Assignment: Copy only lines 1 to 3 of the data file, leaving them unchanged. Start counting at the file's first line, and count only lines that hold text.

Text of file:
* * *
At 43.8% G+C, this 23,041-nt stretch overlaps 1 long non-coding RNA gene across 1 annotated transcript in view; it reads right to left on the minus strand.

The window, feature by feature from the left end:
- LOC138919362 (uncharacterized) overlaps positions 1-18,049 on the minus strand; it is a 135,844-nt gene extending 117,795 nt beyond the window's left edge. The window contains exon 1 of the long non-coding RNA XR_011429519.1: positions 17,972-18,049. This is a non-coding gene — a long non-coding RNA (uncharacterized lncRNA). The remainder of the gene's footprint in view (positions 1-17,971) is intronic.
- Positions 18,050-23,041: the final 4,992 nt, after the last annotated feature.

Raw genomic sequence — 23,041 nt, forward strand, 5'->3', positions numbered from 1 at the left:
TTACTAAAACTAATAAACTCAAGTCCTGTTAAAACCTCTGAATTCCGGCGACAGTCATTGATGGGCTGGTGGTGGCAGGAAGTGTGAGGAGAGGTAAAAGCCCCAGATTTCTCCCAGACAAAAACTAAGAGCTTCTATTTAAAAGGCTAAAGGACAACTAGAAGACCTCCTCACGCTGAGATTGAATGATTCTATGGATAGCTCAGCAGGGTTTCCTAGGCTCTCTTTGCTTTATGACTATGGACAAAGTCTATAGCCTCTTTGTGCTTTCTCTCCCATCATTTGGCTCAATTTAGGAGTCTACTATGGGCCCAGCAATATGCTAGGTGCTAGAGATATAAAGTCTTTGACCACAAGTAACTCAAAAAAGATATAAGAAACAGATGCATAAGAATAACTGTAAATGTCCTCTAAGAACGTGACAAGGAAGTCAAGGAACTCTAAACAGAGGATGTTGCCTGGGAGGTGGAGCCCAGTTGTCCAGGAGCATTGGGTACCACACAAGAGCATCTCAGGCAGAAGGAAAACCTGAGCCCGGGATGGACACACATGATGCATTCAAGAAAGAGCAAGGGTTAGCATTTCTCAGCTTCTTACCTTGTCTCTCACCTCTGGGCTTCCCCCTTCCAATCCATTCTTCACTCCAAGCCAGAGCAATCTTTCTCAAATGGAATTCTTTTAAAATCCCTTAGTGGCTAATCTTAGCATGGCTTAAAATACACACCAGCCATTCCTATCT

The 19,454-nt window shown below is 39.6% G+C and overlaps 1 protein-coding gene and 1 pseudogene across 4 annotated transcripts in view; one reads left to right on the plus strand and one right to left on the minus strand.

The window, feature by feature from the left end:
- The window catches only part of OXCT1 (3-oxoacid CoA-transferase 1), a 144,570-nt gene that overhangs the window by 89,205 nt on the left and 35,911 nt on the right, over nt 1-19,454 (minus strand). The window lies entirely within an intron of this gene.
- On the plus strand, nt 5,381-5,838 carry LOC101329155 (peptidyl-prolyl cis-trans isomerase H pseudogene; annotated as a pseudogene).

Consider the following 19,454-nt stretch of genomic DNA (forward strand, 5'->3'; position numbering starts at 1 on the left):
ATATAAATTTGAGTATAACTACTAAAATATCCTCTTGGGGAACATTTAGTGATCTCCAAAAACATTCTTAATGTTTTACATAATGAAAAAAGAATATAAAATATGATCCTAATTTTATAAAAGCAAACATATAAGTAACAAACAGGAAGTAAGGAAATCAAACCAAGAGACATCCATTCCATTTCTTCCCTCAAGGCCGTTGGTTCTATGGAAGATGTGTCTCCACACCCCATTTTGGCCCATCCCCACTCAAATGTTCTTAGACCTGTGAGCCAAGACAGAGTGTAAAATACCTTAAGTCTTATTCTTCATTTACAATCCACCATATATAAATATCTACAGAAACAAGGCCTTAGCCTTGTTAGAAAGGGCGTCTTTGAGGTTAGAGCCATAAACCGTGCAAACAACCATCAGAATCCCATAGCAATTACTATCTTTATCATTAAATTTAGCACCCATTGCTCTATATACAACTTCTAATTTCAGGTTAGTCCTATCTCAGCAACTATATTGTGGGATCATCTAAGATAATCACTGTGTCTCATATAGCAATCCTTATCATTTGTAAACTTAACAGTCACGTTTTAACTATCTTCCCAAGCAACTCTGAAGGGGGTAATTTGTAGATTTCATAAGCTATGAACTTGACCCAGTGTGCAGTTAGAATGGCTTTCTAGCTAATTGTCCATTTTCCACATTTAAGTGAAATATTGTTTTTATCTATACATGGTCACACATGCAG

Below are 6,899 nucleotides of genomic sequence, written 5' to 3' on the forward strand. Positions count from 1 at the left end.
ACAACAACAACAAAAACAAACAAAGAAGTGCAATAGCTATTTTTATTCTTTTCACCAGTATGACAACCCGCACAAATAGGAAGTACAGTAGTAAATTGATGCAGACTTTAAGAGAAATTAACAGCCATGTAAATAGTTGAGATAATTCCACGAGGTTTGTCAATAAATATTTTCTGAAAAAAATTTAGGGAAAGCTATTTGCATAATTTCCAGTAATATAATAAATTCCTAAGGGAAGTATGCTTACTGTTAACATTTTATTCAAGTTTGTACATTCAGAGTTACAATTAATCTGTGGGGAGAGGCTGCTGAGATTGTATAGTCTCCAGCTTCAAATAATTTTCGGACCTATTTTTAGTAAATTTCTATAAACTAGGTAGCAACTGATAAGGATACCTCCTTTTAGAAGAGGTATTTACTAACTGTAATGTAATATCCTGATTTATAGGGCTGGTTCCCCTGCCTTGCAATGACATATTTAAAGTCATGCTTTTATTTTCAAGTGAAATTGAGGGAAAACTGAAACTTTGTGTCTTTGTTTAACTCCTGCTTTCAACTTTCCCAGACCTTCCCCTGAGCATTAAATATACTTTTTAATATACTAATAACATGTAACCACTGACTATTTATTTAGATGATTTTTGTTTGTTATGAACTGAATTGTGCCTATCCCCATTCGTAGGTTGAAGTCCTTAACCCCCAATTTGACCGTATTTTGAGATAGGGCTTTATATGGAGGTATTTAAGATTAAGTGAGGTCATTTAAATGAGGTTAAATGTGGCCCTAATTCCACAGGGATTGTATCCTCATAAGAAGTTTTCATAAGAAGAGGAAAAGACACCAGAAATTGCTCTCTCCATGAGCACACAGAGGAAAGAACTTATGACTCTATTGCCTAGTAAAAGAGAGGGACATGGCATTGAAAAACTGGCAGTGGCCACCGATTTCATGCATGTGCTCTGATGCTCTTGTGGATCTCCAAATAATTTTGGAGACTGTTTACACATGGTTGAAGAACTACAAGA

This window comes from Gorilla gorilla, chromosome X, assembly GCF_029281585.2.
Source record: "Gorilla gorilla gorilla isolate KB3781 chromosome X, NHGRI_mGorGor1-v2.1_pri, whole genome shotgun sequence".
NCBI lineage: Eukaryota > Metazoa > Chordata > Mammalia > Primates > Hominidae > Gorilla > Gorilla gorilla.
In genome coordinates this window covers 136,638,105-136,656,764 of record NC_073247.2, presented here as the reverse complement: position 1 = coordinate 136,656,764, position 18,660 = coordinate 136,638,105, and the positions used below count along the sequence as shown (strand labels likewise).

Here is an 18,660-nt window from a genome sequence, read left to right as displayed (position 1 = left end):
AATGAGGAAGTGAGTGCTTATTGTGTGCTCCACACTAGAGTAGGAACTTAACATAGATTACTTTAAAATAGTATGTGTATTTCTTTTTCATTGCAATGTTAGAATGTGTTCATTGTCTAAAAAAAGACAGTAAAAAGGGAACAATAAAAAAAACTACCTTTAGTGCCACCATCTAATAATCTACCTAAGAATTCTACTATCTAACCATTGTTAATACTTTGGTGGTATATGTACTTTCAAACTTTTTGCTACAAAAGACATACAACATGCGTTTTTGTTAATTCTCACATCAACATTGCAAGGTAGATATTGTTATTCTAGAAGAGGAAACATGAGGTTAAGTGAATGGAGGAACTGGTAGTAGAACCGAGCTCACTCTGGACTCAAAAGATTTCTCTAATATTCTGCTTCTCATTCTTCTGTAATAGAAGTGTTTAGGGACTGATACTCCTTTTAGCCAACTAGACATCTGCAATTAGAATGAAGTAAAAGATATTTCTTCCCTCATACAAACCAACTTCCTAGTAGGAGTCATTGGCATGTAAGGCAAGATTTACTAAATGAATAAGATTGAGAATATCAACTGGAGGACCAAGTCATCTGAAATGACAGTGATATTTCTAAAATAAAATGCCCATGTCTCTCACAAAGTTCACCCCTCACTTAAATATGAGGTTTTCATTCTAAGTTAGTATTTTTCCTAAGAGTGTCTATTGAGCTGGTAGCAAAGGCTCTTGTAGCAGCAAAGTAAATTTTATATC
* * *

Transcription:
At 43.8% G+C, this 23,041-nt stretch overlaps 1 long non-coding RNA gene across 1 annotated transcript in view; it reads right to left on the minus strand.

The window, feature by feature from the left end:
- LOC138919362 (uncharacterized) overlaps positions 1-18,049 on the minus strand; it is a 135,844-nt gene extending 117,795 nt beyond the window's left edge. The window contains exon 1 of the long non-coding RNA XR_011429519.1: positions 17,972-18,049. This is a non-coding gene — a long non-coding RNA (uncharacterized lncRNA). The remainder of the gene's footprint in view (positions 1-17,971) is intronic.